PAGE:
At some point most kids set aside their Lego sets. The colourful toy construction blocks are given away, sold in garage sales or closeted for another generation....
At some point most kids set aside their Lego sets. The colourful toy construction blocks are given away, sold in garage sales or closeted for another generation.
Growing up in Cold Lake, Alberta, John Koob, P.Eng. stuck with Lego longer than most teenagers. But when he began computer engineering studies at the University of Alberta, he figured it was time to put the blocks away. Then one day, after graduating with his B.Sc. and while working for a telecommunications software company, he found himself in a Toys “R” Us store. He saw a Lego kit for a truck-mounted crane, impulsively plonked down $130, and in days had assembled the model complete with grappling hook.
Koob himself was hooked — the love of Lego had returned. He bought more blocks and soon was building models — like a grain elevator with working parts — which were considerably more complex than the ready-to-build kits. Seeing a stationary crane on top of a high-rise building across from his Edmonton apartment, Koob thought, “I could build that.” A year and 2,500 Lego pieces later, Koob had constructed a seven-foot model of the crane in his living room, complete with a remote-controlled microcomputer.
Koob, now 33 and completing his doctorate in computer memory design, recalls asking himself: “Am I the only person in my mid-20s buying Lego and putting it together?”
After logging onto the internet in search of some specialized pieces, however, he discovered company. There were Lego builder groups and lots of adult aficionados out there — including some in Edmonton. The local connection led to a face-to-face gathering at an Edmonton pizza parlour and formation of the Northern Alberta Lego Users Group (NALUG). It is loosely affiliated with similar groups in Canadian cities like Vancouver, Calgary, Ottawa, Montreal, Halifax and Toronto, as well as cities in the U.S. and elsewhere.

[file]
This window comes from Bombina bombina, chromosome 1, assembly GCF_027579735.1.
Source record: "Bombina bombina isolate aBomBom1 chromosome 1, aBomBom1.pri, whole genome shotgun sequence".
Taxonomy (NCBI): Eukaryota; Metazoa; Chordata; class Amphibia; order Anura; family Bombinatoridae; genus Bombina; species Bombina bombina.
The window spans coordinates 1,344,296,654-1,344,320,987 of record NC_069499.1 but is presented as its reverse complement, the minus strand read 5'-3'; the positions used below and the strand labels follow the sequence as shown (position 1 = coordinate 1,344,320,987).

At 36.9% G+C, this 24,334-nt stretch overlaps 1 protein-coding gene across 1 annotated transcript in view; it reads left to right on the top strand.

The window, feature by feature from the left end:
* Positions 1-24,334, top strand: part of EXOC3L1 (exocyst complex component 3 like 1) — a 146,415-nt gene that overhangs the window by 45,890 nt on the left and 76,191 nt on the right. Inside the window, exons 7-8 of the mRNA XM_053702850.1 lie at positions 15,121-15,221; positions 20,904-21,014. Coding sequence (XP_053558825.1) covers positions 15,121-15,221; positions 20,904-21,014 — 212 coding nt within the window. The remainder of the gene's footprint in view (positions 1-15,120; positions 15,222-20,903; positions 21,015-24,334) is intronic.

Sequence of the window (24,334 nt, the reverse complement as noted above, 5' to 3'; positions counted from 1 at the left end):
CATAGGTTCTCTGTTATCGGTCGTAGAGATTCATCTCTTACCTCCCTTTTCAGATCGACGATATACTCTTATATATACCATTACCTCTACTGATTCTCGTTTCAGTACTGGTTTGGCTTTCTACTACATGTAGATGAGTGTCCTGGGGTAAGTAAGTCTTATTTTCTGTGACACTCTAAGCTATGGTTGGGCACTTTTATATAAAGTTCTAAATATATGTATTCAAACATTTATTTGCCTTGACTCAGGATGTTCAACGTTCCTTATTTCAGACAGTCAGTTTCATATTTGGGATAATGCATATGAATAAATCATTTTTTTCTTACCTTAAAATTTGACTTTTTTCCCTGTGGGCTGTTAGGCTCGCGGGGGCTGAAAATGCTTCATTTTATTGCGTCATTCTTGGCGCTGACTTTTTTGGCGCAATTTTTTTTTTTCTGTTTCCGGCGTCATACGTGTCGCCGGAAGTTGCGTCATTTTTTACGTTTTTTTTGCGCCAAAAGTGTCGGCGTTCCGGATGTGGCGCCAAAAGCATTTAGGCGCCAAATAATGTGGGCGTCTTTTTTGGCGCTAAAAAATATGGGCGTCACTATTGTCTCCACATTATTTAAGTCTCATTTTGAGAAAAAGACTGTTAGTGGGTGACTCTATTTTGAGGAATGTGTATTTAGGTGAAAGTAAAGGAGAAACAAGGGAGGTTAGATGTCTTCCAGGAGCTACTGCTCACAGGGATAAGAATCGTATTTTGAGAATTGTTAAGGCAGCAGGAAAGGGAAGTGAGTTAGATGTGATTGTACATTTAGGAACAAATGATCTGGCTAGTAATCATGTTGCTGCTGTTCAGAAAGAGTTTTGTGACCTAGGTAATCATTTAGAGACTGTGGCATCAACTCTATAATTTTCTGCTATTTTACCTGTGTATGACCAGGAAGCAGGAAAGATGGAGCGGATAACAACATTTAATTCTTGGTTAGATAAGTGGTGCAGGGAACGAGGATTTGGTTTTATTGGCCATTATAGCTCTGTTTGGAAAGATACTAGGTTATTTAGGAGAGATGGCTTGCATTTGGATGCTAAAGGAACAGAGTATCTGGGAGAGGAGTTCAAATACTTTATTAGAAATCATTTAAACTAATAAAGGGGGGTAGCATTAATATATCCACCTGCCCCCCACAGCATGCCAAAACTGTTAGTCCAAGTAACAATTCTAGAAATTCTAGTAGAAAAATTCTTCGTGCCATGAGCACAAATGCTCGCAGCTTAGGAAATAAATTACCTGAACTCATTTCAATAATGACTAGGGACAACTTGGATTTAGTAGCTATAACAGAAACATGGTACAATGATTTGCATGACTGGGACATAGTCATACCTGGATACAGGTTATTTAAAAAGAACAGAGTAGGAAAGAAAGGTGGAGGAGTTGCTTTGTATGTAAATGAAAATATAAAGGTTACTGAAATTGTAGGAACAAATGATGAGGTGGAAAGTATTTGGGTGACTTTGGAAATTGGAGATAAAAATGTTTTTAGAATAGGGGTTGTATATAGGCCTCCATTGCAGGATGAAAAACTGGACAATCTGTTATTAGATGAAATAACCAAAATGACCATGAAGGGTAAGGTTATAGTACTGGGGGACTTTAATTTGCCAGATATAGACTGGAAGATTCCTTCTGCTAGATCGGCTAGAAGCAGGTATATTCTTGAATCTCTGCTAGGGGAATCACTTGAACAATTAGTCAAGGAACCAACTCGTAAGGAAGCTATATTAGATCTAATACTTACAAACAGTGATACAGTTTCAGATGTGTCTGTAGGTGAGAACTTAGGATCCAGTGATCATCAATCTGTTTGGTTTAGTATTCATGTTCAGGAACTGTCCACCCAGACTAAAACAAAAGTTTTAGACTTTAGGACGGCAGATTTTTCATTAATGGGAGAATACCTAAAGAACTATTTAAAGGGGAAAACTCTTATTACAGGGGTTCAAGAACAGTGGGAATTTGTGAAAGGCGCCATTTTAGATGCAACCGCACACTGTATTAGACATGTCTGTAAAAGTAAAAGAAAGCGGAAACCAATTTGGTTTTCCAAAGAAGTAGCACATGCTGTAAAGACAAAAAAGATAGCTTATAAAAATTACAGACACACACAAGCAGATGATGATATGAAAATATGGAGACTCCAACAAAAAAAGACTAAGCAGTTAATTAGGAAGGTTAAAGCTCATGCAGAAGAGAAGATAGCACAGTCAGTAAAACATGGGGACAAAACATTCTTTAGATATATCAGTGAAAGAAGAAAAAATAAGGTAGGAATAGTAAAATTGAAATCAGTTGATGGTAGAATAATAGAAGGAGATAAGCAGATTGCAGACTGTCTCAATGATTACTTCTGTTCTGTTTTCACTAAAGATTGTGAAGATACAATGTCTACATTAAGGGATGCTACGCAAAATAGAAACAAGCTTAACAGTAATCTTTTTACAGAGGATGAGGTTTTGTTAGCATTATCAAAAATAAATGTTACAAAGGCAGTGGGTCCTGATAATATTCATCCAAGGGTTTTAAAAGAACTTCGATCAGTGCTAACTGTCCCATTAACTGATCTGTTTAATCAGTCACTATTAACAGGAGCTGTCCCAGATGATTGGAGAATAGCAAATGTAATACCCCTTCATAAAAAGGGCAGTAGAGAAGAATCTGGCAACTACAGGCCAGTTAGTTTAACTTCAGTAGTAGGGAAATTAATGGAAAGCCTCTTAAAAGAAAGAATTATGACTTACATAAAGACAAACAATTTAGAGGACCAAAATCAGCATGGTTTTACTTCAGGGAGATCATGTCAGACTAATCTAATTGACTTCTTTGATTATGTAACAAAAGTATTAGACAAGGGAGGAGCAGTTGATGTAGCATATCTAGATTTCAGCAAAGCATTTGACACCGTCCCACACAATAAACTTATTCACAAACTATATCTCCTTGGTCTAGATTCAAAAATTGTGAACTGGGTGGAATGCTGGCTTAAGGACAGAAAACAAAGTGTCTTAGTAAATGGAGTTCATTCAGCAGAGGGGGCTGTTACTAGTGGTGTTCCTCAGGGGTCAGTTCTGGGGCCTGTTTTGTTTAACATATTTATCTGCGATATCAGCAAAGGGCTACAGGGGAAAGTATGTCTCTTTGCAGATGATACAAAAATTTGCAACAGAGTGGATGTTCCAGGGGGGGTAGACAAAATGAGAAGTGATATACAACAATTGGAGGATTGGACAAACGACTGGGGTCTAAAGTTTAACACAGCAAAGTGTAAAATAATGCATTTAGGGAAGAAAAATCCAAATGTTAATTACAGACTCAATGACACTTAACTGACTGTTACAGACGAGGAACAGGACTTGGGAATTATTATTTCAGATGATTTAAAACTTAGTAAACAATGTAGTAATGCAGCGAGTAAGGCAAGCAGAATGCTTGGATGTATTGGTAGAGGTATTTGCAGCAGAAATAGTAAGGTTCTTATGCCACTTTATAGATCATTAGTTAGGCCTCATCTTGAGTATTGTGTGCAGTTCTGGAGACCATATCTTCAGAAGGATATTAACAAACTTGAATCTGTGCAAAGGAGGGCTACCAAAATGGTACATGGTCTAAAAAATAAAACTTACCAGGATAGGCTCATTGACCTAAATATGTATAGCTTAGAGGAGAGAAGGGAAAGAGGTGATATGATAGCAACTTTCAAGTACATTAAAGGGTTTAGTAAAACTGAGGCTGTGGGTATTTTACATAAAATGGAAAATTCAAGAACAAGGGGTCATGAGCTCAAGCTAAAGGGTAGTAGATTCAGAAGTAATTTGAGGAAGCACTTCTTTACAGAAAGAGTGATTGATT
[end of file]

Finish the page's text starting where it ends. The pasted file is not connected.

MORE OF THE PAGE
The Edmonton Legoists found strength in numbers and soon began tackling ambitious joint ventures. They built a 21-foot scale replica of the High Level Bridge, an Edmonton landmark, for display at a model train show.
Last year, to mark Alberta’s 2005 centenary, NALUG began its most ambitious project, a 1/40 scale model of Alberta’s Provincial Legislature Building. First publicly displayed at the Great Edmonton Train Show in September, the completed model of the Beaux-Arts structure required 120,000 Lego pieces.
The project entailed ambitious planning, procurement, production and project management, led by Koob and fellow NALUG member Chris Gray. Besides developing a modular design that could be moved, a key challenge was finding the pieces that matched the legislature’s beige sandstone exterior. Lego hobbyists pride themselves on only using Lego parts. The quest for authenticity led Koob to hunt down 64 rare sandstone-coloured wheel hubs from a specialty Lego dealer in Germany. The hubs form the columns on the model’s exterior. It has all added to the cost of parts, which Koob places at $15,000.
A key to completing the project was “mass producing” components such as the building’s dozens of standardized windows. Once Koob developed an efficient design, he farmed out the assembly of the windows to others.
The inevitable question is why Koob ended up in computer rather than civil engineering.
“I was always interested in civil engineering, especially structural engineering,” he says. “I could have gone into civil engineering and been a happy man.”
Still, he seems perfectly happy pursuing his structural engineering ambitions at a Lego scale.
Nordahl Flakstad is a freelance writer based in Edmonton.